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When you make decisions that will affect your financial future, you don't want to go about it alone. It's helpful to get input from a financial advisor who can provide guidance and pinpoint opportunities. Take your time choosing a financial advisor, though, because there are many factors to weigh as you go about your search.

Things to Consider

Financial advisors charge clients in different ways, so ask about fee structure before deciding on one. Some advisors charge a fee that's a percentage of your assets, others charge an hourly fee and some earn money through commissions from products they sell or from a combination of commissions and fees. You may prefer an advisor who earns only fees and not commissions because then there wouldn't be a conflict of interest in recommending products that he or she benefits from. On the other hand, if your assets are high in value, a fee-based advisor may cost you more. Whatever system an advisor uses, make sure you understand and that you're comfortable with the payment terms before you hire him or her.

Be sure to also research their qualifications and experience. An advisor should have a track record of advising people with similar goals. For example, if your goal is to save for your children's college tuition, look for someone with experience in planning for educational expenses. And just in case, it's a good idea to check that the advisor hasn't received any sanctions or reprimands from any regulatory or professional organizations.

Another thing to think about is whether the both of you share the same attitudes toward risk and financial returns. For example, if an advisor recommends investing aggressively for faster growth while you prefer to keep savings in less risky investment vehicles with less volatile returns, you likely won't see eye to eye. Ask about their investing philosophy and how they manage risk to see if you're comfortable with their approach.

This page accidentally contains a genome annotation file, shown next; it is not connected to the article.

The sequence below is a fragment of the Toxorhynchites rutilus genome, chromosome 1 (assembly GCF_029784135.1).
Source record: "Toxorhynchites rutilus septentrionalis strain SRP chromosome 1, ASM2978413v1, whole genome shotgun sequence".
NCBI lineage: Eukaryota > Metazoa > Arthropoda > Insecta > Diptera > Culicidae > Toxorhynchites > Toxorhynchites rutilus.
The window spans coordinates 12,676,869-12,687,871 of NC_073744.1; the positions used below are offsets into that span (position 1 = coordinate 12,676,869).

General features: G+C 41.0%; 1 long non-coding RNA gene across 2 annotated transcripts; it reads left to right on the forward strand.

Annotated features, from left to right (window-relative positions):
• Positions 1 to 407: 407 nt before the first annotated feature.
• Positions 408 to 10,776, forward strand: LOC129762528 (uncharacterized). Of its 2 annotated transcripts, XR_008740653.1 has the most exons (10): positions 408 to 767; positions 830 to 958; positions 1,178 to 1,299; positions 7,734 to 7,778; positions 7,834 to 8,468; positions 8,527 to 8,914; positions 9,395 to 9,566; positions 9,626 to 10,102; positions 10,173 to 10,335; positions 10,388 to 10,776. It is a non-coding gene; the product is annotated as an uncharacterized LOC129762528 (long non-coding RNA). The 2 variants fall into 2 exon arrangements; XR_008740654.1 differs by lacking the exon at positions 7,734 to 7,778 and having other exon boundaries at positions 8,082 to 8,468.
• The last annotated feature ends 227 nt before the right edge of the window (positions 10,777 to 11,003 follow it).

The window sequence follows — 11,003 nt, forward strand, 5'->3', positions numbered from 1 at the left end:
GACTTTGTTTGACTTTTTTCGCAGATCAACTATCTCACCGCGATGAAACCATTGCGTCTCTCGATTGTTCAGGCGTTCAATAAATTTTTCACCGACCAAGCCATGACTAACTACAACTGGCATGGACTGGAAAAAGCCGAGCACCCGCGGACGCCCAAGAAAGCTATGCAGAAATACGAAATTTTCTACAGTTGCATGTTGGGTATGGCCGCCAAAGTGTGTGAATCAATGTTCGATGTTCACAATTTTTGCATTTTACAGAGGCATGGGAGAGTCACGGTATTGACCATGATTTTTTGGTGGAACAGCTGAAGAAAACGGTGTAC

Finally, look for a financial advisor who tailors his or her recommendations specifically to you. If they tout investments or try to pressure you to commit to a standardized plan without first learning about your needs, keep looking. An advisor should ask you questions about your goals and learn about your finances before recommending any plan of action.

Where to Look

Banks are a great resource during this process — they often have affiliate investment firms with financial advisors on staff who can assist you, and if you need an advisor with specialized expertise, they can recommend someone who's qualified.

Your financial advisor should be someone who can give you expert guidance as well as someone you trust. Don't hesitate to interview several advisors and compare your options before you decide which one is right for you.

Disclosures

This information and recommendations contained herein is compiled from sources deemed reliable, but is not represented to be accurate or complete. In providing this information, neither KeyBank nor its affiliates are acting as your agent or is offering any tax, accounting, or legal advice.

By selecting any external link on www.Key.com, you will leave the KeyBank website and jump to an unaffiliated third party website that may offer a different privacy policy and level of security. The third party is responsible for website content and system availability. KeyBank does not offer, endorse, recommend, or guarantee any product or service available on that entity's website.

Investment products offered through Key Investment Services LLC (KIS), member FINRA/SIPC and SEC-registered investment advisor.

Insurance products are offered through KeyCorp Insurance Agency USA, Inc. (KIA). KIS and KIA are affiliated with KeyBank National Association (KeyBank).

Investment and insurance products made available through KIS and KIA are:

NOT FDIC INSURED . NOT BANK GUARANTEED . MAY LOSE VALUE . NOT A DEPOSIT . NOT INSURED BY ANY FEDERAL OR STATE GOVERNMENT AGENCY

KIS, KIA and KeyBank are separate entities, and when you buy or sell securities and insurance products you are doing business with KIS and/or KIA, and not KeyBank.

* U.S. Census Bureau, Saperston Companies, Bankrate. “Retirement Statistics”, Statistic Brain Web. 6, April, 2017.

View our KIS Business Continuity Disclosure Statement.

Check the background of this firm on FINRA's BrokerCheck.

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